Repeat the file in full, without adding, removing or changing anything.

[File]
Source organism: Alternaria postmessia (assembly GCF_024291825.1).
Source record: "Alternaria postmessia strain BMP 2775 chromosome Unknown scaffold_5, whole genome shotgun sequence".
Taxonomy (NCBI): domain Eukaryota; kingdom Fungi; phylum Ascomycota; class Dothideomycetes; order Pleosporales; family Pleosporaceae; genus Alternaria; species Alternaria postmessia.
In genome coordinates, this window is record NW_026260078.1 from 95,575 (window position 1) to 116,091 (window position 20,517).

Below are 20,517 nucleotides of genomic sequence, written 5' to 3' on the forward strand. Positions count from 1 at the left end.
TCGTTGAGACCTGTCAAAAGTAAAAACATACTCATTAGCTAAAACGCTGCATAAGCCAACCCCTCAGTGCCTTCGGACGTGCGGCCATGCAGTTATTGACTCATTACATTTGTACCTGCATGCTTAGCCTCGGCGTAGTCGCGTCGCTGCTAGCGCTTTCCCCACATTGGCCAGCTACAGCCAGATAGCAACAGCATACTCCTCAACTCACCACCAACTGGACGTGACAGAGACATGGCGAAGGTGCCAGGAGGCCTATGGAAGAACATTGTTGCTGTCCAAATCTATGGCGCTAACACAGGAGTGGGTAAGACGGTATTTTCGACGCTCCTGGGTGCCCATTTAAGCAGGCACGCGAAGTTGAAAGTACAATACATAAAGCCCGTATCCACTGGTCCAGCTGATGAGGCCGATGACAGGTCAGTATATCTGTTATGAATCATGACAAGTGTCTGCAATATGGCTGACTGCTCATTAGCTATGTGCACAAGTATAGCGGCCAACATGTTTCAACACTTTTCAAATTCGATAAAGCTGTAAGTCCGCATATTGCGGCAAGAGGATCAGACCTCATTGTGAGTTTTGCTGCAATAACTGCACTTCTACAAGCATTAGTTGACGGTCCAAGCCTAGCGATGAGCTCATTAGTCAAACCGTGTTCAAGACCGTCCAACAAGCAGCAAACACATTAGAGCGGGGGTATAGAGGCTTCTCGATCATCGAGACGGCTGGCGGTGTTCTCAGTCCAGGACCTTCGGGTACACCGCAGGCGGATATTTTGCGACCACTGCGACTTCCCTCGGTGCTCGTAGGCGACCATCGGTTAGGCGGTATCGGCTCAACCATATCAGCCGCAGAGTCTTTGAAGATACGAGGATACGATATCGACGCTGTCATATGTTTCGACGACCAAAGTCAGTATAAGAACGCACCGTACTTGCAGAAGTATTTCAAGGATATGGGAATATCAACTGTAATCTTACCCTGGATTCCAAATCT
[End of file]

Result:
Source organism: Alternaria postmessia (assembly GCF_024291825.1).
Source record: "Alternaria postmessia strain BMP 2775 chromosome Unknown scaffold_5, whole genome shotgun sequence".
Taxonomy (NCBI): domain Eukaryota; kingdom Fungi; phylum Ascomycota; class Dothideomycetes; order Pleosporales; family Pleosporaceae; genus Alternaria; species Alternaria postmessia.
In genome coordinates, this window is record NW_026260078.1 from 95,575 (window position 1) to 116,091 (window position 20,517).

Below are 20,517 nucleotides of genomic sequence, written 5' to 3' on the forward strand. Positions count from 1 at the left end.
TCGTTGAGACCTGTCAAAAGTAAAAACATACTCATTAGCTAAAACGCTGCATAAGCCAACCCCTCAGTGCCTTCGGACGTGCGGCCATGCAGTTATTGACTCATTACATTTGTACCTGCATGCTTAGCCTCGGCGTAGTCGCGTCGCTGCTAGCGCTTTCCCCACATTGGCCAGCTACAGCCAGATAGCAACAGCATACTCCTCAACTCACCACCAACTGGACGTGACAGAGACATGGCGAAGGTGCCAGGAGGCCTATGGAAGAACATTGTTGCTGTCCAAATCTATGGCGCTAACACAGGAGTGGGTAAGACGGTATTTTCGACGCTCCTGGGTGCCCATTTAAGCAGGCACGCGAAGTTGAAAGTACAATACATAAAGCCCGTATCCACTGGTCCAGCTGATGAGGCCGATGACAGGTCAGTATATCTGTTATGAATCATGACAAGTGTCTGCAATATGGCTGACTGCTCATTAGCTATGTGCACAAGTATAGCGGCCAACATGTTTCAACACTTTTCAAATTCGATAAAGCTGTAAGTCCGCATATTGCGGCAAGAGGATCAGACCTCATTGTGAGTTTTGCTGCAATAACTGCACTTCTACAAGCATTAGTTGACGGTCCAAGCCTAGCGATGAGCTCATTAGTCAAACCGTGTTCAAGACCGTCCAACAAGCAGCAAACACATTAGAGCGGGGGTATAGAGGCTTCTCGATCATCGAGACGGCTGGCGGTGTTCTCAGTCCAGGACCTTCGGGTACACCGCAGGCGGATATTTTGCGACCACTGCGACTTCCCTCGGTGCTCGTAGGCGACCATCGGTTAGGCGGTATCGGCTCAACCATATCAGCCGCAGAGTCTTTGAAGATACGAGGATACGATATCGACGCTGTCATATGTTTCGACGACCAAAGTCAGTATAAGAACGCACCGTACTTGCAGAAGTATTTCAAGGATATGGGAATATCAACTGTAATCTTACCCTGGATTCCAAATCT